On 4th November the Division was inspected by Lord Derby, and entrainment began two days later. The Division sailed to Le Havre and Boulogne and all units concentrated near Ailly le Haut Clocher (near Amiens) by 12th November 1915. The 30th Division subsequently remained in France and Flanders and took part in the Battle of Albert, including the capture of Montauban and the subsequent fighting around Trones Wood.
In October, the Division was moved to fight in the Battle of Transloy Ridges. It was here that Thomas Singleton was killed, on 20th October. It was reported that he was killed instantly by shellfire whilst repairing a section of telephone line to the Forward Observation Officer. In fixing this cable, Thomas was ensuring that British artillery landed where it was supposed to.
Thomas has no known grave, but is remembered on the Thiepval Memorial to the Missing on the Somme, Pier and Face 1 A and 8 A.
2nd King’s Own Scottish Borderers, 22008
Ernest Slinger, born 1897, was the son of William and Lucy Slinger of 84 Hancock-street, Blackburn. William was a Labourer whilst Lucy was a Weaver. Ernest, at 13, joined his mother at the mill, working as reacher, but by the time he was called for service he was working as a labourer at Messrs Ashton and Frost’s Bank Top Foundry.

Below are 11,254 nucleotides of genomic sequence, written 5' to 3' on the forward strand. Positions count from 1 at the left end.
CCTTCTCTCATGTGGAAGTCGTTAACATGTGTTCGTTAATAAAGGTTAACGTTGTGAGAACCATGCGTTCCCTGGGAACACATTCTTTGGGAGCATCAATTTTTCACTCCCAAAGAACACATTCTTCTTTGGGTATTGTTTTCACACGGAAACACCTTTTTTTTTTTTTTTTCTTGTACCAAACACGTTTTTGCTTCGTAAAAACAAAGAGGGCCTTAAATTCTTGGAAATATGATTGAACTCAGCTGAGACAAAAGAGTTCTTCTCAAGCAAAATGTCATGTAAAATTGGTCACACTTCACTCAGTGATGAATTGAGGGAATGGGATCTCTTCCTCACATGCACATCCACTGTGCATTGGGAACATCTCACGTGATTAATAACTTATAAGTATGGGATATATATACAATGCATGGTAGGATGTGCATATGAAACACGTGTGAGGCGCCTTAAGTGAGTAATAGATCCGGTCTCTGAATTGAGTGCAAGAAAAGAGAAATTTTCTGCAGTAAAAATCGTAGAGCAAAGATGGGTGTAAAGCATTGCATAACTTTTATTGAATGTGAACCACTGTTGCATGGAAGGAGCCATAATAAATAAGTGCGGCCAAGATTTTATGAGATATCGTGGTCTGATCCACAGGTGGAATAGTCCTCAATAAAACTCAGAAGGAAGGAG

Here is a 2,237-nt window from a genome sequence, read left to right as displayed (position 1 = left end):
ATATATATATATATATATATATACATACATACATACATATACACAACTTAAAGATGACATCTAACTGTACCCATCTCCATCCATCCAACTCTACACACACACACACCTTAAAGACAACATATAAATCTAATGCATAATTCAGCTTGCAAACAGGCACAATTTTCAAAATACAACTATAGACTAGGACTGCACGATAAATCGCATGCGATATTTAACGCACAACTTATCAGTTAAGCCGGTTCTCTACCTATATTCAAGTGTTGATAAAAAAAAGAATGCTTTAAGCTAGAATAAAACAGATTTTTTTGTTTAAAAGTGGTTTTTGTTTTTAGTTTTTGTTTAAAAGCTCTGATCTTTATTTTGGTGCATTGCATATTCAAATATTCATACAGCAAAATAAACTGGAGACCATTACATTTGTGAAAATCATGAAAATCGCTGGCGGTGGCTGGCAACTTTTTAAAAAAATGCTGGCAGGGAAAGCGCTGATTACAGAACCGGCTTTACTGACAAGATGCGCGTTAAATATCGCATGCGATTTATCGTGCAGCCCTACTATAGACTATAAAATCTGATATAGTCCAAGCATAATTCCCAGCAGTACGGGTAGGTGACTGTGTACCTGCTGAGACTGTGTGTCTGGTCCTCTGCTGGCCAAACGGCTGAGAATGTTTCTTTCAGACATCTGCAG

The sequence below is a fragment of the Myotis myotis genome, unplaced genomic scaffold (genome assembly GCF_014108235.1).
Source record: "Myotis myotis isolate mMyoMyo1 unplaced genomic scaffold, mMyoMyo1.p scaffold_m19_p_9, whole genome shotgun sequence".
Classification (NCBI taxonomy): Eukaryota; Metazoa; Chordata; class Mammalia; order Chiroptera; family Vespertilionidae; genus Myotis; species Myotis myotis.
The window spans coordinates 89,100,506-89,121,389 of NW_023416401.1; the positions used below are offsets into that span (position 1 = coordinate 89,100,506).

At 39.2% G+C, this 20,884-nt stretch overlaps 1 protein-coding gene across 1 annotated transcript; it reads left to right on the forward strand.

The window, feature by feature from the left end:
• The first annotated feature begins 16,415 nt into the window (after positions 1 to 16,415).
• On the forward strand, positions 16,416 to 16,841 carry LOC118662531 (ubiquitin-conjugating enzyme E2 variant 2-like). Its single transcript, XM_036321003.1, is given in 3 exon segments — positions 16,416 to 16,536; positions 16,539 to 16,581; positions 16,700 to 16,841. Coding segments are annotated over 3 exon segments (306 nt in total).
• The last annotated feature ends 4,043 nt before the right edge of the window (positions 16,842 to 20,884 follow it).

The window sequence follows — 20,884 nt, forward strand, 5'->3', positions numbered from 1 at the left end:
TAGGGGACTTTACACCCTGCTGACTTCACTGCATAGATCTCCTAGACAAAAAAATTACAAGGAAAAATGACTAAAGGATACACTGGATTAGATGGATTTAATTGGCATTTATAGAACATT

Ernest enlisted into 2nd Battalion King’s Own Scottish Borderers, although no information is available to ascertain when this was. The 2nd Battalion had been fighting in France from 1914, so Ernest must have been a replacement after heavy fighting.
Ernest moved to the Somme in July 1916, in time for the summer offensive. The Battalion was moved around 20th July to an area called High Wood.High Wood is a wood near Bazentin le Petit in the Somme département of northern France. After the big British attack on 14th July (Battle of Bazentin Ridge), High Wood lay undefended for most of the day but delays in communication and orders and counter-orders from different British corps headquarters, led to the occupation of High Wood being forestalled by German reserves, which had moved forward to counter-attack the British in the villages of Bazentin-le-Grand and Bazentin-le-Petit. Troops from the 7th Division managed to occupy the southern half of the wood and two cavalry squadrons advanced on the east side to Wood Lane, which connected the wood to Longueval. On 15th July, the wood was evacuated by the survivors and the cavalry retired. The British Fourth and the German 2nd and 1st armies fought for control of the wood from 14th July–15th September 1916, during the Battle of the Somme.
It was here, on 31st July 1916, that Ernest Slinger was killed. He has no known grave, but is remembered on the Thiepval Memorial to the Missing on the Somme, Pier and Face 4 A and 4 D.back to top